All About the TwinParksCity Driving Scenario

One of the best things about STISIM Drive is that it comes with a lot of ready-to-run scenarios that you can use right out of the box. And while these scenarios are meant to make it easier for our clients to get up-and-running quickly, we realize that our documentation could use a little more detail.

In an effort to help our clients understand the scenarios available to them, we’re going to do a deeper dive into a specific driving scenario each month, so that you can better understand what they are and how you can use them.

This month’s featured driving scenario: TwinParksCity

The basic premise of the Scenario Definition Language (SDL), which is used to design scenarios, is that you build your roadway and it’s displayed on the fly. This helps to provide extreme flexibility designing drives and collecting data in situations that drivers must negotiate.

3D city model includes skyscrapers, houses, street signs, many other objects.

But the TwinParksCity scenario is a bit different. In it, the STISIM Drive simulator uses a fixed database approach to accomplish specific objectives (which we will explain in more detail a few paragraphs down).

This drive uses the Static Object Event to place a previously-created 3D model of a city into the scenario. Usually the objects that get placed into a scenario are something small, like a road sign or mailbox. But in this case, it’s an entire 5 block by 5 block city scene!

The scenario itself is fairly simple, using only five SDL events and several configuration overrides. It’s the city scene that adds complexity to the drive. It includes numerous skyscrapers, houses, street signs, vehicles, and various other objects. But because all these objects are part of the 3D city model, they do not need to be specifically called out in the scenario file.

Using a Fixed Database Driving Scenario

Drivers have to navigate from Point A to Point B through the cityscape.

Sure, having a pre-built 3D model of a driving situation is an awesome feature, it’s not all cotton candy and rainbows. There are a few drawbacks:

  1. This approach can only be used on a flat terrain. That means it can’t be used for things like overpasses, hills, etc.
  2. Unlike the SDL roadway, the driver can drive wherever they want – including on the grass, through buildings, etc.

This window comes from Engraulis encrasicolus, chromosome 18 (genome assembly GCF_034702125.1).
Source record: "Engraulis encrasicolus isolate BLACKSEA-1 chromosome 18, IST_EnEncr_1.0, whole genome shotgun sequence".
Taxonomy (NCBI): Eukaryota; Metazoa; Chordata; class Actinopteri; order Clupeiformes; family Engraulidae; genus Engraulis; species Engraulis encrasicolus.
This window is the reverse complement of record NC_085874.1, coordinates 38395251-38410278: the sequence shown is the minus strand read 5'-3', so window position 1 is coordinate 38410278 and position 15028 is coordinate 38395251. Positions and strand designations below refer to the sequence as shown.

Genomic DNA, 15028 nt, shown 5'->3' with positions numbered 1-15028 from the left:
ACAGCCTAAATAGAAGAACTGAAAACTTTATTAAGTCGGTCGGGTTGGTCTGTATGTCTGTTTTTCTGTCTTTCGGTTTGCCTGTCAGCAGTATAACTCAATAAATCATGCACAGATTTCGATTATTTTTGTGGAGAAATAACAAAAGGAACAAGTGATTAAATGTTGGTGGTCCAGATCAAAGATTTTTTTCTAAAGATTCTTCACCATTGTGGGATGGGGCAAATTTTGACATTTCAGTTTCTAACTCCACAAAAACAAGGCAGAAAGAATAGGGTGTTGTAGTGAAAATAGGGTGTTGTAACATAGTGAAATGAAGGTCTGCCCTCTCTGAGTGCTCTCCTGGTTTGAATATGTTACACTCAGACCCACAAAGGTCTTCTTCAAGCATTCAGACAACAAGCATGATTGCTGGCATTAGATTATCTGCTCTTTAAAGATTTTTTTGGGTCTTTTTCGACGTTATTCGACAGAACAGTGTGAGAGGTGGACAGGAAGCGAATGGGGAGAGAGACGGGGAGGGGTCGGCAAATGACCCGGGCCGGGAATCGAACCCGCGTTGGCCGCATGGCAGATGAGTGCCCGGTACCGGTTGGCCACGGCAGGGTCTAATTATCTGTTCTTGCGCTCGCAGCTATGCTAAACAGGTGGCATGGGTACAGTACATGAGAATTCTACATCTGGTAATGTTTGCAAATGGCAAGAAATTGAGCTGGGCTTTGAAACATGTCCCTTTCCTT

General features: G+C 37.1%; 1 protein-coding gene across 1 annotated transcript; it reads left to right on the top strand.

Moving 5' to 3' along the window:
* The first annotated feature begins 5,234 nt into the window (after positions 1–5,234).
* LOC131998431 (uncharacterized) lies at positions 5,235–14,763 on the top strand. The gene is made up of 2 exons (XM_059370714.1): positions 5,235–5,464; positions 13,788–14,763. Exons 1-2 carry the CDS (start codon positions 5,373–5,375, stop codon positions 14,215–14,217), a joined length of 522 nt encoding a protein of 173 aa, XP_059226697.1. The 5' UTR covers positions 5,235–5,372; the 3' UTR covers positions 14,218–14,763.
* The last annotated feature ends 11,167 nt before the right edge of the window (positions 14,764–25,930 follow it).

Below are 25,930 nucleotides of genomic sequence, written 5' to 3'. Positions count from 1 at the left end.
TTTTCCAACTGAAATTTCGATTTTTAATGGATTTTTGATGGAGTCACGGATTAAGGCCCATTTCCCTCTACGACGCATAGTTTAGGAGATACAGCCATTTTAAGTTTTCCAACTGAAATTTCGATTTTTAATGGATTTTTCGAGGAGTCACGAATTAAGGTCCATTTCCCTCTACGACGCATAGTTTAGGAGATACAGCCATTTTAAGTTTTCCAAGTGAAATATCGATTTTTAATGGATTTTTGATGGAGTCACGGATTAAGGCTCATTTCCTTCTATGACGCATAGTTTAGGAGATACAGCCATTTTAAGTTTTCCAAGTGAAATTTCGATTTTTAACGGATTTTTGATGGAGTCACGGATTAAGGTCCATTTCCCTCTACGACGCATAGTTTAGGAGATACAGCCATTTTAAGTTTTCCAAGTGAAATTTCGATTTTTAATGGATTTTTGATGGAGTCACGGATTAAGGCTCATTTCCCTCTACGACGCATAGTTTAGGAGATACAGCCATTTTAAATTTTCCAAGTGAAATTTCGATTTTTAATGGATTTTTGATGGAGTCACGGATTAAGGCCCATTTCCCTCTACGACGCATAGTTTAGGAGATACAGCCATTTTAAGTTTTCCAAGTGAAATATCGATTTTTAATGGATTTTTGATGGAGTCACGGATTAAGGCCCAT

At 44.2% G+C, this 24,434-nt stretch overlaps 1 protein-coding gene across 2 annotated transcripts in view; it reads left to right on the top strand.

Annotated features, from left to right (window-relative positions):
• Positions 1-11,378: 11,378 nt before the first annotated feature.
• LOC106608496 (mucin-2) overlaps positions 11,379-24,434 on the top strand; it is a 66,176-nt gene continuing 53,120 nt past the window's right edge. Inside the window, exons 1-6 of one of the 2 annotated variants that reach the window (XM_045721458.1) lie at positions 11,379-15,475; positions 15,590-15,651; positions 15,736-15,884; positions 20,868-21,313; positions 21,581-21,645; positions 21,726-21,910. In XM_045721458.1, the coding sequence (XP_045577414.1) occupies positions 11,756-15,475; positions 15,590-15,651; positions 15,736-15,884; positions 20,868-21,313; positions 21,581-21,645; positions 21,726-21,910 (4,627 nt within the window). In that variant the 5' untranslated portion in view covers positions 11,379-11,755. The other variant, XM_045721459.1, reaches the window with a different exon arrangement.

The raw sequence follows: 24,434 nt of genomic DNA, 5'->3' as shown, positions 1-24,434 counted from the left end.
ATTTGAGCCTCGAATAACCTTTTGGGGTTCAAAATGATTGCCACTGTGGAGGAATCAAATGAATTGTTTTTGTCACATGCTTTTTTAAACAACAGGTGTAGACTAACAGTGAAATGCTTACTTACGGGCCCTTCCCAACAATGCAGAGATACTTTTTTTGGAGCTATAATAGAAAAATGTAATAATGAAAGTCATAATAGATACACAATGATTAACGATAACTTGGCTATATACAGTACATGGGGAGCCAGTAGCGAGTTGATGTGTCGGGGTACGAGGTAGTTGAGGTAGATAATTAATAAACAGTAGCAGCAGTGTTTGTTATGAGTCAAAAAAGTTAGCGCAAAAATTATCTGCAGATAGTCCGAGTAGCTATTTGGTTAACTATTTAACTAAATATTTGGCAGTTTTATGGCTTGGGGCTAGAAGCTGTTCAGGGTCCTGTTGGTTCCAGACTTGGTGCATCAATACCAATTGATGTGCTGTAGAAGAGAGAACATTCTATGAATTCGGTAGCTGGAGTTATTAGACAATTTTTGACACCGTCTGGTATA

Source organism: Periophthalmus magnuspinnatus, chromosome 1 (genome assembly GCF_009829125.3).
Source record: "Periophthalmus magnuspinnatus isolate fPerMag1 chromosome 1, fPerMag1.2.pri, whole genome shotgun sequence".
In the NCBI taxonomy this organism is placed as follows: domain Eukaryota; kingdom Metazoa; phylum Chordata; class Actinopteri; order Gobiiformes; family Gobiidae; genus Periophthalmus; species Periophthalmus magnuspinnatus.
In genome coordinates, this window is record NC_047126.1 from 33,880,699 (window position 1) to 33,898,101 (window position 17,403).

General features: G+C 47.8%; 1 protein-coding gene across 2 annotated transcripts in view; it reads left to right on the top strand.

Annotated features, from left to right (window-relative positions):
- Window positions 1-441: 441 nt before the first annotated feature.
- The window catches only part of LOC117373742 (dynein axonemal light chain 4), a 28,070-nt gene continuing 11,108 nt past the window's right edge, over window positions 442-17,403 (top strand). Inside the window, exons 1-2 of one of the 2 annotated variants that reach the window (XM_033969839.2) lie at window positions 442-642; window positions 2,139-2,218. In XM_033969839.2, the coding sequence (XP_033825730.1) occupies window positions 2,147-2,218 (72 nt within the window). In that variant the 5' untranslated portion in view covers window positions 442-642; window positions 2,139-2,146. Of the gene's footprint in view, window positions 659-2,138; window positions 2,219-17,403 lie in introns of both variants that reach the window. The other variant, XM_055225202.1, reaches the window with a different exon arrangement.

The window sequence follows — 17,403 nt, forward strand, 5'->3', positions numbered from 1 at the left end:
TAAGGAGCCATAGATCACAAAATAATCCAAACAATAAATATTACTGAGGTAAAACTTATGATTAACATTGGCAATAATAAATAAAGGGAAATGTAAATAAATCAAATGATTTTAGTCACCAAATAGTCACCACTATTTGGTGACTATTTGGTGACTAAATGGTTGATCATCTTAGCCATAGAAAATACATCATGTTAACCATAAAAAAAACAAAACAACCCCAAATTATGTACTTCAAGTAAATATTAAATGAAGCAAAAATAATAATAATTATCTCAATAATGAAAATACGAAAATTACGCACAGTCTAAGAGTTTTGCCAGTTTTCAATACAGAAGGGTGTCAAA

3. Standard data collection can’t be done easily because the software isn’t able to track where the driver is in their lane.

Why have a scenario like this? Well, this scenario was developed by our friend, Dr. Tom Marcotte, at the University of California, San Diego. Dr. Marcotte has used our simulator for over 25 years to do research on the cognitive issues that people face when transitioning from being HIV+ to having full-blown AIDS.

Using this map, drivers need to find their way through the city.

The TwinParksCity scenario was developed as a simple driving task to see how many turns it takes the driver to get from point A to point B. The participants are given a map before starting the drive, and are allowed to stop and consult the map whenever they need to. The researchers simply wanted to look at cognition, executive functioning, and decision-making behaviors.

TwinParksCity is a great example for how flexible the STISIM Drive simulator is for designing specific scenarios. The only practical way to design the driving task was to set up a true city scene, then have the driver follow the map. And SDL events alone couldn’t have done it!

The moral of this particular story is that the STISIM Drive simulator can do more than you might realize. The best way to approach it is to do a bit of reverse engineering. First think about where you want to end up, for example, what your goals are and what data you’re trying to collect. Then consider the best way to collect the data you need. Then, and only then, should you design a driving scenario.

Check out our previous post about how we recommend creating your drives!